By Anna Merlan
By Albert Samaha
By Tessa Stuart
By Anna Merlan
By Roy Edroso
By Carolyn Hughes
By Chuck Strouse
By Albert Samaha
Next Monday, Washington's prestigious National Building Museum will make a special award to the man who helped design the World Trade Center. This comes at a time when a major investigation is attempting to assess whether the design and construction of the twin towers contributed to their collapse on September 11. The Federal Emergency Management Agency is due to release a report on the disaster, by the American Society of Civil Engineers, on April 30.
According to a press release from the museum, structural engineer Leslie E. Robertson will receive the inaugural Henry C. Turner Prize for Innovation in Construction Technology for "notable advances and high achievement in the process of construction.'' The prize comes with $25,000.
In a November article in the New Yorker, some credited the structural choices made at the WTC for keeping the buildings standing long enough for thousands to escape. "Ninety-nine percent of all buildings would collapse immediately when hit by a 767,'' said Jon Magnusson, CEO of a firm that included Robertson's main partner.
But the design has also drawn heavy criticism, including remarks from New York fire officials and a report in Fire Engineering Magazine. "Respected members of the fire protection engineering community are beginning to raise red flags, and a resonating theory has emerged,'' said Bill Manning in the January issue. "The structural damage from the planes and the explosive ignition of jet fuel in themselves were not enough to bring down the towers. Rather, theory has it, the subsequent contents fires attacking the questionably fireproofed lightweight trusses and load-bearing columns directly caused the collapses in an alarmingly short time.''
Among other achievements, the press release explained, Robertson is being honored for improvements that enabled buildings to resist lateral winds and for creating a system of fire-resistant walls "now almost universally used" in high rises.
George Bush and John Ashcroft have turned the law into a theater of the absurd with defense attorneys, judges, and prosecutors acting out parodies of themselves. Even before the Patriot Act was passed by Congress with nary a squeak of protest last year, Ashcroft issued an executive order that removed the barest hint of constitutional rights. Just listen to the experience of Regis Fernandez, an immigration lawyer in Newark.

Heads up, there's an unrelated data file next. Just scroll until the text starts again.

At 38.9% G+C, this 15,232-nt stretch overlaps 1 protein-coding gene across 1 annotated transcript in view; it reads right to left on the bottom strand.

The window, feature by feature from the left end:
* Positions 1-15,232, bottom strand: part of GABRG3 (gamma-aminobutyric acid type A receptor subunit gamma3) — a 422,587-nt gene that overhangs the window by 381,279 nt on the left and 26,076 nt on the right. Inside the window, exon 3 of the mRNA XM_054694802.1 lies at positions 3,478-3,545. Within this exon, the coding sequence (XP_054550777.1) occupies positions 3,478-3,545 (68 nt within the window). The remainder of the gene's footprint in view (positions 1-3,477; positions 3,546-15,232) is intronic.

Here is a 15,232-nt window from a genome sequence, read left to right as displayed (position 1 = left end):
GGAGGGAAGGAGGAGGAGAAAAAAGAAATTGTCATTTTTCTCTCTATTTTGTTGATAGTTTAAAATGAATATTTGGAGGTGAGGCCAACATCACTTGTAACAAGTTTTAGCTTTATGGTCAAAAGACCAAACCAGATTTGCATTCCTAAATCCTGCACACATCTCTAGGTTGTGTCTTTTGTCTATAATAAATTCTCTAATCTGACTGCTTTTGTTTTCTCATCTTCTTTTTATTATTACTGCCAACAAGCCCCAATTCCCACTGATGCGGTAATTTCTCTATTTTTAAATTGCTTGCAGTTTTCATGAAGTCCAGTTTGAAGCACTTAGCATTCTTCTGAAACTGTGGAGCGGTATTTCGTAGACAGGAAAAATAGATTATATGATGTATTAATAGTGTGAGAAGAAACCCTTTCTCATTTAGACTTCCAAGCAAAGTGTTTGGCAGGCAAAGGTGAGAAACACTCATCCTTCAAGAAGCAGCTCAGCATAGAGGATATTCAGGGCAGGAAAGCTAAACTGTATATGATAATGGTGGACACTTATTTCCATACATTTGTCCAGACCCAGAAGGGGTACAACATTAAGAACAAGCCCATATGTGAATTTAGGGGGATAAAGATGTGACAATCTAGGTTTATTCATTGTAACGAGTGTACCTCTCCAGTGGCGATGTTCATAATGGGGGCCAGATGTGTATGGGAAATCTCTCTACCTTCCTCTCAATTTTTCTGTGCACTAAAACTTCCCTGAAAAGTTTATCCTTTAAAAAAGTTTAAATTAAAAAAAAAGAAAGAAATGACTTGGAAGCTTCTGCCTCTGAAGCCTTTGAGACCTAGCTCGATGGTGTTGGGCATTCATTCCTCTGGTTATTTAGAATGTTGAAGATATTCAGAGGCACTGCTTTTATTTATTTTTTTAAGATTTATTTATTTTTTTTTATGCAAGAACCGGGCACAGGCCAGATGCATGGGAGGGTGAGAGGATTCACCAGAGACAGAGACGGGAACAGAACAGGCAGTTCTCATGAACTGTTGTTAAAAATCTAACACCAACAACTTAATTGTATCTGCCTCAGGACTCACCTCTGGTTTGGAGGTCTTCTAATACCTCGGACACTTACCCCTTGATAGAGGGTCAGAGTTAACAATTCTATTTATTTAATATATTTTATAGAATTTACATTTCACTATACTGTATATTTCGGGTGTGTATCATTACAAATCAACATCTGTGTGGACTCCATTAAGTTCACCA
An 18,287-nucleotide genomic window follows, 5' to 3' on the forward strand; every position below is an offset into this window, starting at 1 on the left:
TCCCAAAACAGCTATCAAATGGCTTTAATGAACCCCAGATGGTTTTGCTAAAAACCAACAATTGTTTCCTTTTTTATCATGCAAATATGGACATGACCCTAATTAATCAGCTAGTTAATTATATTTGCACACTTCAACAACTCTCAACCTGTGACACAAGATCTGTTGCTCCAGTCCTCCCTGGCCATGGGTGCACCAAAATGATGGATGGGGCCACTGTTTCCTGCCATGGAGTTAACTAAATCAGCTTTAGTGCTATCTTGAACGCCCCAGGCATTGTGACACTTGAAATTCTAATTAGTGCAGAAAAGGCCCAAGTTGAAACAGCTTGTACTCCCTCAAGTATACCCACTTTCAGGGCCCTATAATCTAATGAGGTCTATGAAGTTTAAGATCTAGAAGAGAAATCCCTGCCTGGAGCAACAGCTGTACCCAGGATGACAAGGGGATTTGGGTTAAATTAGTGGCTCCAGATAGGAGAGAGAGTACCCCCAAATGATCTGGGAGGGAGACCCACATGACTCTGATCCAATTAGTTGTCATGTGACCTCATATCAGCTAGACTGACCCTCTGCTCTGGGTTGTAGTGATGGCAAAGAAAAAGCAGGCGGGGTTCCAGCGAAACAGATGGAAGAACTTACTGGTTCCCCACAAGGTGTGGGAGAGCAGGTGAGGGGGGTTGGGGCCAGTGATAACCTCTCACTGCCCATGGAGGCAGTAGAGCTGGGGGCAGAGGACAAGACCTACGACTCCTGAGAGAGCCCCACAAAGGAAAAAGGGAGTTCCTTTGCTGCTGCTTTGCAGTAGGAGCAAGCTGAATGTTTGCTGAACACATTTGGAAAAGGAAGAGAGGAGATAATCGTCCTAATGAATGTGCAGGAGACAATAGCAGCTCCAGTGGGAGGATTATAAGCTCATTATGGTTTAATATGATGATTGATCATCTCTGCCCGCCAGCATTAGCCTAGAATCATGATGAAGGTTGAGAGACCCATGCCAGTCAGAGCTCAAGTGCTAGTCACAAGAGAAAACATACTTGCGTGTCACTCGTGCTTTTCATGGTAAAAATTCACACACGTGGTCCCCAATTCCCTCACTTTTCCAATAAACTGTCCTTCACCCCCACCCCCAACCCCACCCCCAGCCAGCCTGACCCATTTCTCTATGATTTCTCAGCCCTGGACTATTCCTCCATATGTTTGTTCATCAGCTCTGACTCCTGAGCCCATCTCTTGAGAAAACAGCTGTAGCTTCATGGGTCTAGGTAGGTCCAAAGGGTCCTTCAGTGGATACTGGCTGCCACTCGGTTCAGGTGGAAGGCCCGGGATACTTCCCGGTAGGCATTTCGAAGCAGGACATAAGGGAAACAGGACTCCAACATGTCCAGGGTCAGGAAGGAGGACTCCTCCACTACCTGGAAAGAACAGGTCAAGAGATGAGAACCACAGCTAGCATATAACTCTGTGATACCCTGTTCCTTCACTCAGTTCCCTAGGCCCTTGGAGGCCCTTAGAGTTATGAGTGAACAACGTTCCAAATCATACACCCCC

"When I go to the court, and I want to find out where my client's case is being conducted, I can check in the court waiting room,'' says Fernandez. "Well, after September 11, I would go to court and all the courtrooms were closed, so I didn't really know where my client was. I couldn't hack the 1-800 number because the machine would answer that 'no information can be provided about these cases.' I couldn't check the public waiting-room docket sheet because all the Arab names were erased, or just didn't exist, but the hearings continued to be conducted. So it was pretty pathetic.
"We got to the point of having to knock on all the court doors and just kind of peek in and see if our clients were there. And things kind of came to a head in one case when I got a call from a judge who knew me and happened to catch me in my office and said, 'Look, there's a guy here in one of these special-interest cases, and he says that you're his lawyer, and I can't tell you what his name is or anything else about the case, but I'm going to set it off for another date. But just kind of find out what client of yours is this.' The judge added, "I'm not really sure if I'm supposed to tell you this in the first place.''
Even if the attorneys found their clients inside the secret courtrooms, it didn't make any difference anyhow. "Anything we did was automatically denied,'' Fern Aandez continues. "Like for example, if an Immigration judge granted bail, the Immigration attorney could stay the release, just by appealing the case. And if the Board of Immigration Appeals agreed with the Immigration judge that bail should be granted, the INS prosecutor could once again stay the release for several more months just by filing an appeal.
"So basically, through the issuance of an executive order, not a congressional legislative act, just a simple internal memorandum, the attorney general assumed the power to detain hundreds of people without an individualized determination that they were in any way a danger to society.''
The strong showing of right-wing extremist Jean-Marie Le Pen in the French presidential primary last month stunned the world, but it really should not have been such a surprise. Ever since the end of the Soviet Union there have been increasing signs, large and small, of a fascist revival across Europe. After a recent spate of anti-Semitic attacksincluding the bombing of a synagogue and the burning of a prayer pavilion in France, the beating of orthodox Jews in Berlinpolice blamed the violence on North African Muslims angry over Israeli assaults on Palestinian settlements. Maybe so, but the newcomers are joining a long tradition.